How to Setup a UserVM

From Computernewb Wiki
Jump to navigation Jump to search

So you losers want to set up a UserVM? There are a couple of things you need.

  • A computer with decent hardware. You can barely get by with 2GB per VM if you're running something like Linux or Windows 7 in the VM. You'll need a fast CPU too.
  • Linux. For this guide I'm assuming you use Debian or a Debian-based distro like Ubuntu or Mint. Technically CollabVM can be run on Windows but why would you ever want to attempt that? If you don't have Linux but want to install it you can get Debian here
  • Computer and linux literacy. You must be comfortable with the command line.

Ok, strap in.

First let's get the source code. Install git if you don't have it. Debian command:

sudo apt-get install git

Then clone the source code. We'll be using yellows111's fork because it has more features. Clone it with:

git clone https://github.com/yellows111/collab-vm-server --depth 1 ~/collabvm

That'll download the source code to the collabvm folder in your home directory. CD to it

cd ~/collabvm

Now install some dependencies:

git submodule init

git submodule update

sudo bash scripts/grab_deps_linux.sh

That should install all the dependencies. If you're not using Debian that last command won't work so you're gonna have to install them manually. Here are the dependencies for you to install, however your distro does that:

  • Boost 1.67 or above (1.67 is untested, 1.71 onwards works fine though. 1.75+ recommended)
  • libvncserver
  • libpng
  • libturbojpeg
  • libsqlite3-dev
  • cairo

Have fun tracking those down.

Next, time to compile. On debian the build-essential package has everything you need to compile C code. On other distros you basically just need gcc and make.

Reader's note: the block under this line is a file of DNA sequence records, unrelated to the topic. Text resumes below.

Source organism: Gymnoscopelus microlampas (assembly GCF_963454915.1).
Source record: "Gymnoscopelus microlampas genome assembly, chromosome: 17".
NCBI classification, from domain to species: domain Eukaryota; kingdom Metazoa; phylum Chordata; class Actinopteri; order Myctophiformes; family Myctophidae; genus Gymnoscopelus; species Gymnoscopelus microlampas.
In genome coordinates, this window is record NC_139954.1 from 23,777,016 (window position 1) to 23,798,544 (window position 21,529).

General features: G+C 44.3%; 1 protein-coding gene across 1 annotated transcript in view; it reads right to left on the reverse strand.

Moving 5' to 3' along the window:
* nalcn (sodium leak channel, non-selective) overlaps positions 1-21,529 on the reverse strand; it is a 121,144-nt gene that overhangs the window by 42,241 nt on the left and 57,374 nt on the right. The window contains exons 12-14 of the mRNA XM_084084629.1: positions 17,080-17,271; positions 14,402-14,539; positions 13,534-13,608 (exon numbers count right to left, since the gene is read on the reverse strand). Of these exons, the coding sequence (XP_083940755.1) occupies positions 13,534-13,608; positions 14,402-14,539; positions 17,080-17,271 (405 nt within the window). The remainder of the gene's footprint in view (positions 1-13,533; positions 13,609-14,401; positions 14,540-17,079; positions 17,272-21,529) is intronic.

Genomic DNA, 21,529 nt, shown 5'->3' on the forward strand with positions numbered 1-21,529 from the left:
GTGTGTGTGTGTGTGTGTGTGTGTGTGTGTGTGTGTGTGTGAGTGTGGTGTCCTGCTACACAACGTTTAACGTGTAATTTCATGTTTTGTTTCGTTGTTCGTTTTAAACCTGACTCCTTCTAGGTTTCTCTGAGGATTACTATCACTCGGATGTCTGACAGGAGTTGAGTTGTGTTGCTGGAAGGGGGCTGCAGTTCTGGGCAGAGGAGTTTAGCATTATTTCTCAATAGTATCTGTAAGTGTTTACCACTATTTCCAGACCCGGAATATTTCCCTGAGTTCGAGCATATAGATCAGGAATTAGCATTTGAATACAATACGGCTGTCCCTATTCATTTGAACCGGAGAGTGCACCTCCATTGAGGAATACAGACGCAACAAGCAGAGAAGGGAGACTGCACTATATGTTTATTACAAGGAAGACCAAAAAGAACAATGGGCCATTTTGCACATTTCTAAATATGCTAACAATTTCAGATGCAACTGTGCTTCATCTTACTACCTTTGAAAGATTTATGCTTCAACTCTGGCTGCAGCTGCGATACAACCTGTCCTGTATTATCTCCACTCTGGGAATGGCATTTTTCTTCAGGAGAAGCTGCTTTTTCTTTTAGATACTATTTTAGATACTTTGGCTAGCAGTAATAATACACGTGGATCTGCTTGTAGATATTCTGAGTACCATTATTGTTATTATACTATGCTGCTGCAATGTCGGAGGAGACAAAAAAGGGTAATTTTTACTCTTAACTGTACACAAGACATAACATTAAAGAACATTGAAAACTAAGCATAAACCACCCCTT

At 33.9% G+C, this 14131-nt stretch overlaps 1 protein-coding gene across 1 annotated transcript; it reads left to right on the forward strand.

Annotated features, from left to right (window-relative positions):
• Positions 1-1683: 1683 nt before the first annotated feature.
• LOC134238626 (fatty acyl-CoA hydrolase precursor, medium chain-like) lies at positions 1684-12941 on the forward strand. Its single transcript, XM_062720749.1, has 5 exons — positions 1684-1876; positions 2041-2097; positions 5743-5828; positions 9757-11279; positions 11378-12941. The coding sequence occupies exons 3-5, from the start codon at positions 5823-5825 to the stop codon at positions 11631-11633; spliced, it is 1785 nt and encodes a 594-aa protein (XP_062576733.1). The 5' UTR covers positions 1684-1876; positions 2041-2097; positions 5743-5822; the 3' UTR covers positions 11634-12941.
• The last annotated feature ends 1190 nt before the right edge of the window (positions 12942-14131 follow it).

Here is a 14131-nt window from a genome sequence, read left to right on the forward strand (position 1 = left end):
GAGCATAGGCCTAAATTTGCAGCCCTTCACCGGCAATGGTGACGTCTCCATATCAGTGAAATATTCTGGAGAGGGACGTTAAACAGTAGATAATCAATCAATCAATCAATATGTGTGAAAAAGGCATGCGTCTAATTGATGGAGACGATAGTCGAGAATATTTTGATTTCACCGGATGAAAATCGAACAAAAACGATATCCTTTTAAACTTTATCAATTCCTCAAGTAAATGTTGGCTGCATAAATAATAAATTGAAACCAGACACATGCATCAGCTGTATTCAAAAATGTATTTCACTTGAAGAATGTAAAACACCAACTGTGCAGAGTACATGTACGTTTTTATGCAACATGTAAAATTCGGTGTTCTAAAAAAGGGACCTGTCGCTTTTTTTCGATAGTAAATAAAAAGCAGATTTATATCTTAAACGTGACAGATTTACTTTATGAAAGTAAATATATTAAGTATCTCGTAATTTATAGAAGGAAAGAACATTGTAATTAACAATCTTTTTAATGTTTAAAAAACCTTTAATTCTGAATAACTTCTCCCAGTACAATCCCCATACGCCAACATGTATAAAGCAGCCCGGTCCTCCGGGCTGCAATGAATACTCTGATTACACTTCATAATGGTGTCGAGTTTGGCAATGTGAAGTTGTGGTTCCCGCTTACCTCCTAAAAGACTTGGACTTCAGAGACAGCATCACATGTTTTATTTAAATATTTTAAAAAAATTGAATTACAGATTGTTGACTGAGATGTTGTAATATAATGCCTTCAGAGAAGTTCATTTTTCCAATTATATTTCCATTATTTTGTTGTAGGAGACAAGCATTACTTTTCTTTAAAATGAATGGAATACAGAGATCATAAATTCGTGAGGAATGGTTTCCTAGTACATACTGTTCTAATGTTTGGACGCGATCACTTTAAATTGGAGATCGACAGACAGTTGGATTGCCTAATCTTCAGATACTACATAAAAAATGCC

sudo apt-get build-essential

Finally, compile the source code. The command is so complicated it'd take soooo long to type. It's:

make

It should be successful. If not, sucks to suck. Just kidding, leave a message in the discord and we'll try to help.


Now you have the collabvm server successfully installed. There should be a collab-vm-server file in ~/collabvm/bin, as well as a http_src directory in ~/collabvm.

Now, create a directory to house collabvm, and cd to it. I like to put mine in /collabvm, but your choice really.

mkdir /collabvm

cd /collabvm

Copy the collabvm executable:

cp ~/collabvm/bin/collab-vm-server /collabvm/collab-vm-server

Now you need to host the admin panel. The server used to do this itself but someone made the braindead decision of gutting that functionality (jk, I'm sure there was a reason). If you already have a webserver installed, copy the contents of ~/collabvm/http_src to it. Otherwise, install one like this on Debian:

sudo apt-get install nginx

sudo rm -rf /var/www/html/*

sudo cp -r ~/collabvm/http_src/. /var/www/html/

sudo systemctl enable nginx

sudo systemctl start nginx

Now, if you browse to http://127.0.0.1/admin, you should just see "Loading" forever. That's because collabvm hasn't been started yet. First decide on a port other than 80 for collabvm to run on. Then, edit the file /var/www/html/admin/admin.min.js (Or wherever your webserver stores files) as root with the editor of your choice. Control+F to find the part that says:

wss://":"ws://")+serverAddress+"/")

and replace it with:

wss://":"ws://")+serverAddress+":6001/")

Replace 6001 with the port you chose. Or just keep it.

Now you can run collabvm. Later we'll setup a systemd service but for now just use the terminal. Open a new tab/window and run:

sudo /collabvm/collab-vm-server 6001

Again, replace 6001 with the port of your choice. Must be the same as the one you used earlier.

Refresh your browser. You should now see a login screen. The default password is "collabvm" without quotes. Change it immediately on logging in. You now have the oppurtunity to go wild and change any settings you want. When you're done, it's time to set your first vm up.

First, install qemu:

sudo apt-get install qemu

Then, make a directory for your hard disks and create your first hard drive.

mkdir collabvm/img

qemu-img create -f qcow2 /collabvm/img/vm1.qcow2 100G

Don't worry, this won't use up 100GB. The hard disk will start as a few kb and expand as it needs more space.

Now, download the iso for whatever OS you want your vm to have, and start the vm with qemu: